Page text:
Students and parents both worry about overseas studies, but for different reasons

Joe Cross

Joe Cross

As many American students begin or resume their studies in different countries, one thing they have in common with their parents is they are both worried about the experience, according to the results of a new survey.

What the two groups actually worry about is a different matter, international money transfer platform TransferWise discovered.

Students are most concerned about their ability to maximize the experience. Survey respondents listed gaining a broader world perspective (44 percent) and travel/adventure (38 percent) as their top reasons for studying outside the United States.

They recognize the cost of doing that. More than half (55 percent) cite money as their biggest fear about the experience.

More and more of them do not plan on sitting back and waiting for mom and dad to pay the tab, as 92 percent expect to contribute via a combination of student loan and employment savings.

The people with the money are not too worried about students running out, as only three percent of parents listed finances as a concern. Nearly three in four (72 percent) of parents plan on giving their kids an allowance on top of paying their tuition, while 38 percent will only cover tuition. A lucky 31 percent of students have parents who will cover both tuition and living expenses.

How parents provide those funds does vary. Almost half of respondents (46 percent) would give their kids a credit card, forty percent would use bank transfers while less than one in ten (nine percent) would wire it.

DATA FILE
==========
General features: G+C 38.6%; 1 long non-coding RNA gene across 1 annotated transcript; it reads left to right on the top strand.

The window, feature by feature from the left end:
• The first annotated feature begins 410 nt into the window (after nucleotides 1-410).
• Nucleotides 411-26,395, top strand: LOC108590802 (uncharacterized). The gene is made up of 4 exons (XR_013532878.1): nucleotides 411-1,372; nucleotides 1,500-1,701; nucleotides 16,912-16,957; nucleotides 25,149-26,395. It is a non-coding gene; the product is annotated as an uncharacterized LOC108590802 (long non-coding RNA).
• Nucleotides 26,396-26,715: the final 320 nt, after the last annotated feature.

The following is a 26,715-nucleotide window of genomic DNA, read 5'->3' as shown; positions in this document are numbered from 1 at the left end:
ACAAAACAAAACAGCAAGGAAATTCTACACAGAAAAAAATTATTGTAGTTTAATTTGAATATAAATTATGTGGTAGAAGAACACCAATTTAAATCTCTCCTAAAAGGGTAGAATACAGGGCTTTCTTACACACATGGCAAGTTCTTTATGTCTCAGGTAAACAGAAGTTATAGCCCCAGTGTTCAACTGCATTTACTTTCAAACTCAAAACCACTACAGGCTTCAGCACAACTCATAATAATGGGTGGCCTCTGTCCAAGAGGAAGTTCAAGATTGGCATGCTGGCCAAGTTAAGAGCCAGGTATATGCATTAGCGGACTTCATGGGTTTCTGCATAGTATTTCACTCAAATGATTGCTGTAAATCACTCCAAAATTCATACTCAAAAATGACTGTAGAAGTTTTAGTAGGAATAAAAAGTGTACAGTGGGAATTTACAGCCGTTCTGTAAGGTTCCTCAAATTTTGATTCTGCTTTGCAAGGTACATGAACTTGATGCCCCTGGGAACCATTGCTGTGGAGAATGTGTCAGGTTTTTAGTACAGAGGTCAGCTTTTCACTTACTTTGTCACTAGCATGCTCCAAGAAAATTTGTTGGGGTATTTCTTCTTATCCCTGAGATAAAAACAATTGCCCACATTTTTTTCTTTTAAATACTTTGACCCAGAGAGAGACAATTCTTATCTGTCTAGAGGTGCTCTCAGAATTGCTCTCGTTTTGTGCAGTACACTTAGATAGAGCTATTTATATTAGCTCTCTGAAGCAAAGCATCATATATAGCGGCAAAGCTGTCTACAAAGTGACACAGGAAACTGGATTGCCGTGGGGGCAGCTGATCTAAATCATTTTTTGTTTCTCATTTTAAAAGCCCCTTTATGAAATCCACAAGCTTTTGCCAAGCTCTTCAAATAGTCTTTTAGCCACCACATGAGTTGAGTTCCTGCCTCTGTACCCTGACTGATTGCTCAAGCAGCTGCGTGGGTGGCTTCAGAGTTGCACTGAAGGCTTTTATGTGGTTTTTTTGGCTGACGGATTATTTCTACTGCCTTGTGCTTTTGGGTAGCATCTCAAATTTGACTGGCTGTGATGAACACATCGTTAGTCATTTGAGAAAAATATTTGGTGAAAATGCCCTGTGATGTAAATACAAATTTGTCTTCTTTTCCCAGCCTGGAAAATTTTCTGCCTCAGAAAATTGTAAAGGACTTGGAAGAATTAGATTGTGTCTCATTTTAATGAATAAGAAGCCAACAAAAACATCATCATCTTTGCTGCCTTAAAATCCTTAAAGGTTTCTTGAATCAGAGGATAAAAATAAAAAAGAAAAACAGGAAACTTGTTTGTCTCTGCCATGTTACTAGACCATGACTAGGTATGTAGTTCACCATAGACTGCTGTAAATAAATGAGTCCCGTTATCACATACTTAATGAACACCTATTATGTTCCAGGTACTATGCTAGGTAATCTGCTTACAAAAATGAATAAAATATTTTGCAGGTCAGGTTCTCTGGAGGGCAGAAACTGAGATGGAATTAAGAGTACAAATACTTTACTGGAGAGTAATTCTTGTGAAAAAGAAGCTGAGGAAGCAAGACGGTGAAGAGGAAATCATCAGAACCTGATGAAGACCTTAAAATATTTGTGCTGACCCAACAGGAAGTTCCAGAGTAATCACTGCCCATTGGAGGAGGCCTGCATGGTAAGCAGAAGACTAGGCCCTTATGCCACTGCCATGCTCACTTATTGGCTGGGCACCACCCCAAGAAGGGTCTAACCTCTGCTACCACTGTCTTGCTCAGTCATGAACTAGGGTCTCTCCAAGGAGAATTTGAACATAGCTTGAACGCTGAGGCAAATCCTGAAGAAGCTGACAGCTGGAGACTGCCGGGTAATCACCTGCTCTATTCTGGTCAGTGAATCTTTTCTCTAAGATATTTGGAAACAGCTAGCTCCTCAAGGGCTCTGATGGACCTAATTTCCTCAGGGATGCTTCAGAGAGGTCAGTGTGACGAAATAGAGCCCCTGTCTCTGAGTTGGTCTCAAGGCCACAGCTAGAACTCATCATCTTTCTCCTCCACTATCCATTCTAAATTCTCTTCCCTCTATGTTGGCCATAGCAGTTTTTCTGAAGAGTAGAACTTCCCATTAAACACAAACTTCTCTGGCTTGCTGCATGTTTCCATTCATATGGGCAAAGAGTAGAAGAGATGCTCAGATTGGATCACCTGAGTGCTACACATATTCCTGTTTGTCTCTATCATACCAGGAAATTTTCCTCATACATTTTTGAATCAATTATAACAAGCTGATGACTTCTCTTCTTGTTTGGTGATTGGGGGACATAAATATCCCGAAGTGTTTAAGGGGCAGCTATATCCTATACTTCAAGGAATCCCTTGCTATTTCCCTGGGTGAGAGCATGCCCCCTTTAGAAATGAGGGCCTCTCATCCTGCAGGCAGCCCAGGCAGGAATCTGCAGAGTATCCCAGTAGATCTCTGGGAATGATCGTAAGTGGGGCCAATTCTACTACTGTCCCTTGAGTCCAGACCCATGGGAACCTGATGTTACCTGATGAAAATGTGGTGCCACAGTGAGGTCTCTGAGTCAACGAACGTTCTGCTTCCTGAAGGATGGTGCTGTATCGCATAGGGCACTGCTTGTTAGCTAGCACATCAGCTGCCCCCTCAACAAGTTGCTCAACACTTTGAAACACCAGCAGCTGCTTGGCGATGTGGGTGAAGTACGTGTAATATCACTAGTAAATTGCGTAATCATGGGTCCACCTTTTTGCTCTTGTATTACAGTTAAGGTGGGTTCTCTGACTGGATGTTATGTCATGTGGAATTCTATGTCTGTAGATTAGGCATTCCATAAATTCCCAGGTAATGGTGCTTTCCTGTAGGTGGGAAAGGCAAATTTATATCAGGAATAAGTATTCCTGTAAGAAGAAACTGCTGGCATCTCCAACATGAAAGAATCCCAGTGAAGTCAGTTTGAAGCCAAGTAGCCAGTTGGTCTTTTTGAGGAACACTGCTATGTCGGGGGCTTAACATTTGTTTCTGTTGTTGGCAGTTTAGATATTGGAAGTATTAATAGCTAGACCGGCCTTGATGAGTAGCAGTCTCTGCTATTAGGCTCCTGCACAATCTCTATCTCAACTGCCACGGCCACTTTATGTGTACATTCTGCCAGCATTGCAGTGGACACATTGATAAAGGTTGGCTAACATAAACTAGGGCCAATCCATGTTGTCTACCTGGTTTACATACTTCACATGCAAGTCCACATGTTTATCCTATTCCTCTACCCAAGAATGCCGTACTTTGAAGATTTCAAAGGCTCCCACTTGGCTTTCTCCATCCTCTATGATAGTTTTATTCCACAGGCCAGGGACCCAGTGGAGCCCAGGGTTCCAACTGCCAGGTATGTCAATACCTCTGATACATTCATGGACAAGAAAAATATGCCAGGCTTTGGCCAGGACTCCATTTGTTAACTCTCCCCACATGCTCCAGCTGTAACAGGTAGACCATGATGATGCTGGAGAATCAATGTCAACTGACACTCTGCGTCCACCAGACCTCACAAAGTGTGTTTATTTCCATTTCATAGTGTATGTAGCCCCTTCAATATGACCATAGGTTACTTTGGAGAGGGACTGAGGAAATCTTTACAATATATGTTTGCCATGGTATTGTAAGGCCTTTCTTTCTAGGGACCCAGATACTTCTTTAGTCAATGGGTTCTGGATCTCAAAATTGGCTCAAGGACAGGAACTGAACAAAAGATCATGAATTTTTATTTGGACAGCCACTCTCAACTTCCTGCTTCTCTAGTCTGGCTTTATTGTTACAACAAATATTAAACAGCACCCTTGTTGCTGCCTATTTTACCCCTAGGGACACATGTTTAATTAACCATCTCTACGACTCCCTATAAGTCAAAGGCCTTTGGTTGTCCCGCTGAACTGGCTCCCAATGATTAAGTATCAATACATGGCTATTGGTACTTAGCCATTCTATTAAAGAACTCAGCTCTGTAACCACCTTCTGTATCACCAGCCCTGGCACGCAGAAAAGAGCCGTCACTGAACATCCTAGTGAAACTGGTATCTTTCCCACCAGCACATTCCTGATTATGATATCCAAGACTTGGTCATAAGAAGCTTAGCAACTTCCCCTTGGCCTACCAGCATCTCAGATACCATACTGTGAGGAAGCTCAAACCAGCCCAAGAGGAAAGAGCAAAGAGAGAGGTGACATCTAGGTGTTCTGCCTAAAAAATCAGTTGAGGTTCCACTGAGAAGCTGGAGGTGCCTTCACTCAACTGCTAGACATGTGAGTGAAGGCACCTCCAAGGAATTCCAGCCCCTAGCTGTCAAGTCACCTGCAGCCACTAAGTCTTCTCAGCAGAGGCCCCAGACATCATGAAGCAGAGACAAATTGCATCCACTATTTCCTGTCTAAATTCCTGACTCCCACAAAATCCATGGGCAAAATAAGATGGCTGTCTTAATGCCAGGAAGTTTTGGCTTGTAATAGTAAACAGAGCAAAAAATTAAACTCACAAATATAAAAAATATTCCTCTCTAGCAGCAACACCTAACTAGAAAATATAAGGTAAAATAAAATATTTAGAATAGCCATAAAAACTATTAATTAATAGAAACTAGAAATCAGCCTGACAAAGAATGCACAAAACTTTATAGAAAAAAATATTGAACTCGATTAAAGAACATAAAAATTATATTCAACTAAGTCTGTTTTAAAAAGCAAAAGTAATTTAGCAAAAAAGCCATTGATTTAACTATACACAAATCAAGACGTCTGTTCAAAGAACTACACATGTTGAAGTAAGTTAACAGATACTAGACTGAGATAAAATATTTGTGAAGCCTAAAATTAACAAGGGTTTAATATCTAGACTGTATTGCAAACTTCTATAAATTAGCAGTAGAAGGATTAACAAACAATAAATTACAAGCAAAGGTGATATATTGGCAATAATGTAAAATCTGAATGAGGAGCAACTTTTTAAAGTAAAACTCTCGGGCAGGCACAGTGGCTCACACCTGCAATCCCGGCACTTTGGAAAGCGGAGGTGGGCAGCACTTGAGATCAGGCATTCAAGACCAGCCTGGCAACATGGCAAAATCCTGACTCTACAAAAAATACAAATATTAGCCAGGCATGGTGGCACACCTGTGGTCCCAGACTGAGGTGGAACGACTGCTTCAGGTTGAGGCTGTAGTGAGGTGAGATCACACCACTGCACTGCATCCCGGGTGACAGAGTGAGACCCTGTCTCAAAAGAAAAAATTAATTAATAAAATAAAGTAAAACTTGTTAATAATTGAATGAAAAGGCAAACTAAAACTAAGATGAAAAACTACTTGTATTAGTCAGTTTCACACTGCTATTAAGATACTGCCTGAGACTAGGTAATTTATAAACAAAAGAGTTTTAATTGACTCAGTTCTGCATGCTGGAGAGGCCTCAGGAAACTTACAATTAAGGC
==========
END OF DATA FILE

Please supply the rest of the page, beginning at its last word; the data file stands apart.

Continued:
Parents’ fears center around their child’s physical safety, with 87 percent listing a physical safety issue such as terrorism (36 percent), illness or accident (33 percent) or crime (18 percent) as their biggest concern.

New technological developments not only help both sides keep in touch, they also make it easier to send money when needed, a TransferWise executive said.

“With today’s technology, it’s easier than ever for students to study abroad and still feel connected to their family and friends back home,” said Joe Cross, U.S. General Manager of TransferWise. “For parents, technology allows them to both check in on their child’s safety, and offer support from afar – money transfers, for example, can be completed with just a few clicks on a phone or computer. I’d be willing to bet that knowing that it’s quick and easy to financially support their kids from thousands of miles away leads to far less money-related stress for parents.”

Transferwise is built on the peer-to-peer model. People sending money upload it to Transferwise, which converts it at the mid-market rate and matches it with people sending it the other way. It can be up to eight times cheaper than using other methods.

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